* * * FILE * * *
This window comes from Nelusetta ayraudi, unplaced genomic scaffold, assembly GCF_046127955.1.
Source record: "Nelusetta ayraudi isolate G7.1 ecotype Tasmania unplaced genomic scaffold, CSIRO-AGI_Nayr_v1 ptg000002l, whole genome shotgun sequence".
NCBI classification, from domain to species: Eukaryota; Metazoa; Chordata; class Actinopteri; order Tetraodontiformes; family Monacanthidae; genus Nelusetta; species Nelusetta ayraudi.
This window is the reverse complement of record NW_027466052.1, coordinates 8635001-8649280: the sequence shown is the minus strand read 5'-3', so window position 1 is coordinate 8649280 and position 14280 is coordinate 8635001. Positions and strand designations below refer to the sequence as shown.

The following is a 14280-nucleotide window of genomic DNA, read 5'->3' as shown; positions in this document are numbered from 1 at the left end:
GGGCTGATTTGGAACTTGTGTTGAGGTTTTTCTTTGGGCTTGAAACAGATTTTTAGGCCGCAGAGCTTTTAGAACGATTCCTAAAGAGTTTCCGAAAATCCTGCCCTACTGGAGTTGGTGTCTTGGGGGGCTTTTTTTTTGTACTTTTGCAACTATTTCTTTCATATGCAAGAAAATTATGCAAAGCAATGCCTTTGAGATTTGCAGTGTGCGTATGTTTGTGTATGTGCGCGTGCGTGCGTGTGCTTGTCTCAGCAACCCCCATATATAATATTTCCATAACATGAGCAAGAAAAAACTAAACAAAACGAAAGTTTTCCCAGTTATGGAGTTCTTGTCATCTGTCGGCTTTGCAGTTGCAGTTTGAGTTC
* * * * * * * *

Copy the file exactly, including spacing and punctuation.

This window comes from Nelusetta ayraudi, unplaced genomic scaffold, assembly GCF_046127955.1.
Source record: "Nelusetta ayraudi isolate G7.1 ecotype Tasmania unplaced genomic scaffold, CSIRO-AGI_Nayr_v1 ptg000002l, whole genome shotgun sequence".
NCBI classification, from domain to species: Eukaryota; Metazoa; Chordata; class Actinopteri; order Tetraodontiformes; family Monacanthidae; genus Nelusetta; species Nelusetta ayraudi.
This window is the reverse complement of record NW_027466052.1, coordinates 8635001-8649280: the sequence shown is the minus strand read 5'-3', so window position 1 is coordinate 8649280 and position 14280 is coordinate 8635001. Positions and strand designations below refer to the sequence as shown.

The following is a 14280-nucleotide window of genomic DNA, read 5'->3' as shown; positions in this document are numbered from 1 at the left end:
GGGCTGATTTGGAACTTGTGTTGAGGTTTTTCTTTGGGCTTGAAACAGATTTTTAGGCCGCAGAGCTTTTAGAACGATTCCTAAAGAGTTTCCGAAAATCCTGCCCTACTGGAGTTGGTGTCTTGGGGGGCTTTTTTTTTGTACTTTTGCAACTATTTCTTTCATATGCAAGAAAATTATGCAAAGCAATGCCTTTGAGATTTGCAGTGTGCGTATGTTTGTGTATGTGCGCGTGCGTGCGTGTGCTTGTCTCAGCAACCCCCATATATAATATTTCCATAACATGAGCAAGAAAAAACTAAACAAAACGAAAGTTTTCCCAGTTATGGAGTTCTTGTCATCTGTCGGCTTTGCAGTTGCAGTTTGAGTTC